I just finished both reading The Big Lie, a fabulous book if you are into board room dynamics and disasters, and doing massive coverage on the HP Mark Hurd scandal. It is, however, a little unnerving to see some of the most powerful people in the world behave worse than six-year-olds.
My own management training forces a process that focuses on the cause for problems rather than the people to blame for them. I still think this to be a better method and one of the only ways to avoid repeating stupid mistakes. Clearly others disagree, because this is the second time HP has lost a CEO, and while both events were avoidable, the second, coming right after the first, was particularly so.
Several things jumped out at me as I correlated the stories, and we’ll cover a number of them, but the biggest was that the Glass Ceiling that prevented women from entering the executive ranks was never broken, it wasn’t even really cracked. Just because someone is given a title doesn’t mean they are given the support and respect that goes with it, and at the core of HP’s problems is that neither the key men nor women involved seemed to realize this.
Let’s chat about the unbroken glass ceiling this week and also cover a product that does much of what the iPad does but blends in Kindle functionality and costs under US$190. The holidays are coming up, and seriously, how many of us can afford to give $500 + gifts in this economy?
The Bigger Lie: Women Are Treated Equal
We see survey after survey about women as a class being treated unfairly. They are paid less, asked to do more, and generally not given the tacit authority to do the jobs they have been tasked with. What was clear particularly in reading The Big Lie was that the two key initial players, Carly Fiorina (HP CEO) and Patty Dunn (HP Chairwoman), regardless of working their way up from being low-level secretarial help, were largely viewed by many of the critical players they depended upon as misplaced secretaries.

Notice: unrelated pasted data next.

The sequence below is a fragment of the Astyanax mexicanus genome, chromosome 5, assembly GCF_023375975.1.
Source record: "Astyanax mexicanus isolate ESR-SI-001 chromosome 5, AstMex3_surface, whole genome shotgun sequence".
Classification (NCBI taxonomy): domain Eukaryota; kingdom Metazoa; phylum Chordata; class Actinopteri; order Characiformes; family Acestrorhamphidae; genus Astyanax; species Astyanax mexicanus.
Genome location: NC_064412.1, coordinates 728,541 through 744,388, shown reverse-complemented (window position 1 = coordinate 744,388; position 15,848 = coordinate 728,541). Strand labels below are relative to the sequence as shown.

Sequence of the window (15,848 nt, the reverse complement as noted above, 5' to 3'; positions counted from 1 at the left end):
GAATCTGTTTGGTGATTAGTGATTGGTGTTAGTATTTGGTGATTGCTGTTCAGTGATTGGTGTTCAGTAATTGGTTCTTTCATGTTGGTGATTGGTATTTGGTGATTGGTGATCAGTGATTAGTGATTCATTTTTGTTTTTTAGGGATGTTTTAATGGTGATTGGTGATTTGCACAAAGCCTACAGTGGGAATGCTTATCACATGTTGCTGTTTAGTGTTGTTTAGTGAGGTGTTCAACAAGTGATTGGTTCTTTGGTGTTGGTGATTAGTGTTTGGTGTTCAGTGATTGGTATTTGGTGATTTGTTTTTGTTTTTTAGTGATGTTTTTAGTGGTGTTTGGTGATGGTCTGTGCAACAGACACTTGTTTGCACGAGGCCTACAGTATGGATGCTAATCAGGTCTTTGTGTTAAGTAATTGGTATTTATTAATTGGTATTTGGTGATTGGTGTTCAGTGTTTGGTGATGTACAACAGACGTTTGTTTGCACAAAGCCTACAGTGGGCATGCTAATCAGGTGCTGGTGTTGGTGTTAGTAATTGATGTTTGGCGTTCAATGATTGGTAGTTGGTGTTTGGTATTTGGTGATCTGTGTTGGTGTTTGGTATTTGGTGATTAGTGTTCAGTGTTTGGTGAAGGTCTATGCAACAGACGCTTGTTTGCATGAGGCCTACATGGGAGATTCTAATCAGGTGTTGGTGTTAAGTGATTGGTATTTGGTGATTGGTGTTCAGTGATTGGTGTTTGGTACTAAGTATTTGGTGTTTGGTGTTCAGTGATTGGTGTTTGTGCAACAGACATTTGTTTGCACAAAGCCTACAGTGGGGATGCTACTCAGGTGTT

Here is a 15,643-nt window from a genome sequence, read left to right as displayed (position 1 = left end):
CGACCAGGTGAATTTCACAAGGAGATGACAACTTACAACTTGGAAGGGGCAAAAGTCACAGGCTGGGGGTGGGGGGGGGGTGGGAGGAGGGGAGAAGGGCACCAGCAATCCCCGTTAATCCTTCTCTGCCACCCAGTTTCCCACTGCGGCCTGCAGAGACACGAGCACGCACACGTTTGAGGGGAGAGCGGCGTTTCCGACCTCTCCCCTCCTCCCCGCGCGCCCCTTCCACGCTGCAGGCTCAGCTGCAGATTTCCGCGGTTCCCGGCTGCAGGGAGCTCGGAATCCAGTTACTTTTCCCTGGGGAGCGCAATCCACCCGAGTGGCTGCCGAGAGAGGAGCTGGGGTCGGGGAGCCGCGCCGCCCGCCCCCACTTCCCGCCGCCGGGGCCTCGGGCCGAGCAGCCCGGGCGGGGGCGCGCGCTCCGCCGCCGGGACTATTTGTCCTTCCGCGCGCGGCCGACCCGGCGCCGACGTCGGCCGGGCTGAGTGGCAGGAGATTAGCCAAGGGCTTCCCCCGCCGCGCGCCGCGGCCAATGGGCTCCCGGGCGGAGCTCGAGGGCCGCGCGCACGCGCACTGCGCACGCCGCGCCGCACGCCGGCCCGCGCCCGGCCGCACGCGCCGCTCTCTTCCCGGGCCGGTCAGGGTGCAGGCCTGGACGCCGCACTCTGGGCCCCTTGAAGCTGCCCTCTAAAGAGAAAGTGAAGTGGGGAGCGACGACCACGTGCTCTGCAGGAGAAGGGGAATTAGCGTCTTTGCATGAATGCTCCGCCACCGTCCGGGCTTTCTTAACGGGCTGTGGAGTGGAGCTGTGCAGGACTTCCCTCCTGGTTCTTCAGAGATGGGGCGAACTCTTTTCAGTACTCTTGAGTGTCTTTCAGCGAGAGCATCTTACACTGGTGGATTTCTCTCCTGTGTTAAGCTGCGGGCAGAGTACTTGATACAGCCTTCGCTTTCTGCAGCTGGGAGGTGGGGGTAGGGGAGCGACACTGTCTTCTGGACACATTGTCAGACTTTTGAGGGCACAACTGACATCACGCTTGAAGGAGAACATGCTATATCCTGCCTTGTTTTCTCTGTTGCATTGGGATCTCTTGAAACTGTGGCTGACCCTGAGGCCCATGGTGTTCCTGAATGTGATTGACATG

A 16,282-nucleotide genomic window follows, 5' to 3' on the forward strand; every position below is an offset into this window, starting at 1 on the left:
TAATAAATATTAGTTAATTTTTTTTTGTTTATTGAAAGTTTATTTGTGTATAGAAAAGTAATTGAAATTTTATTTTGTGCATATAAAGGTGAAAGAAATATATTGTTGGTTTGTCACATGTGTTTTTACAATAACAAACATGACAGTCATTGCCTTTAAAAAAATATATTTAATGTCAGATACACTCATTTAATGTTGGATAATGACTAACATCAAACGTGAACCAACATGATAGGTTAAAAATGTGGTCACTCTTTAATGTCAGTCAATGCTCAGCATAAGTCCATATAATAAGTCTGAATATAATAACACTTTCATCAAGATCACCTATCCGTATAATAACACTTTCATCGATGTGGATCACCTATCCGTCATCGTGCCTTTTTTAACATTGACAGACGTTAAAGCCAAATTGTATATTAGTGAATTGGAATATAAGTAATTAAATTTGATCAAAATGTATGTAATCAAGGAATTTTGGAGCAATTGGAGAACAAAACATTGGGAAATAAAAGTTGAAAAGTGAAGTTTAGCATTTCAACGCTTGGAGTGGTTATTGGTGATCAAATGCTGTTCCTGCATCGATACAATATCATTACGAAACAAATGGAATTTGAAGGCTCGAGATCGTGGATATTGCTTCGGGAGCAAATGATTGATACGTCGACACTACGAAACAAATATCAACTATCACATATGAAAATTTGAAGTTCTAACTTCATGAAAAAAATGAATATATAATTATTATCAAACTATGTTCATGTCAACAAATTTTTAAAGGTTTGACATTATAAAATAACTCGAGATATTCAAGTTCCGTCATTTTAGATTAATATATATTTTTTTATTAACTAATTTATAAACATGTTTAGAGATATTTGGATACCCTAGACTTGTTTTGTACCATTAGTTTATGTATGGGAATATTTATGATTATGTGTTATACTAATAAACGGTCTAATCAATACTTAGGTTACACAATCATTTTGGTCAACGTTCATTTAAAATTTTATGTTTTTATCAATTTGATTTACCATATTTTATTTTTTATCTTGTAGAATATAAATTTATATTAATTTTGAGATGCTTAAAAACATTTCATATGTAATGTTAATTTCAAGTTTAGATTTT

What was particularly fascinating was that this wasn’t just between them and the men, but between each other as well. In fact, not only wasn’t there a sense that there was a shared problem between the key women, but both also seemed to exacerbate the related exposures as much as any man did to each other and often didn’t seem to even acknowledge, beyond lip service, the status that both had earned.
The Knight in Shining Armor Fantasy
On top of this, both women appeared to expect men to come to their defense when they were exposed yet didn’t recognize that at their levels there is no senior knight in shining armor who will step in to save the day. Both had had senior managers who provided substantial support to their career advancement, but neither is reported to have done that for anyone else. Also, once they reached the top, neither moved timely to replace the protection they had grown to depend on.
At the end, both felt betrayed by those closest to them even though they both received substantial warnings of exposures throughout, with one extreme being Patty Dunn’s attorney relegating his warning of Mark Hurd’s coming betrayal to a number because he got tired of saying the words he’d had to say them so often. He’d just say “23” rather than “Mark Hurd is going to throw you under a bus,” which is exactly what Mark Hurd did to Patty Dunn.
Titles Don’t Grant Authority
At the core of this is that while the titles suggested both women belonged in their respective posts, the behavior by most involved, including the two women, would better support the conclusion that this was not the consensus. And it should have been obvious, given that fact, that the HP board would eventually eliminate the aberration of a woman CEO and Chair. And that was the result.
Much of this could have been avoided if both women had developed stronger loyalties with those they needed support from, acquired expert help to offset their lack of actual authority, and worked aggressively to reform their support structures (and their own behavior) to transform the ecosystem they were operating in into one that was more tolerant, if not more supportive, of female executives. Both effectively stepped into a pot of hot water and instead of looking for ways to turn it into a hot tub, had signs printed saying “lunch special, women executives, half off”.
Clearly that would have entailed getting rid of, or retraining, key players of both sexes that simply would not accept a woman in either role. That wasn’t done, and both failed, and HP was badly damaged.
Perkins vs. Dunn
I have to admit that in all my years, I have never read a more embarrassing account about two adults who misbehaved and should have known better. Unfortunately, I also saw myself in both people and realize that I too have been a total ass at times. Tom Perkins was the guy that blew the whistle on HP’s spy scandal and was, at one time, the most powerful person in technology. He is also known for being incredibly vindictive and increasingly erratic. Kind of like a walking nuclear bomb with a twitchy fuse.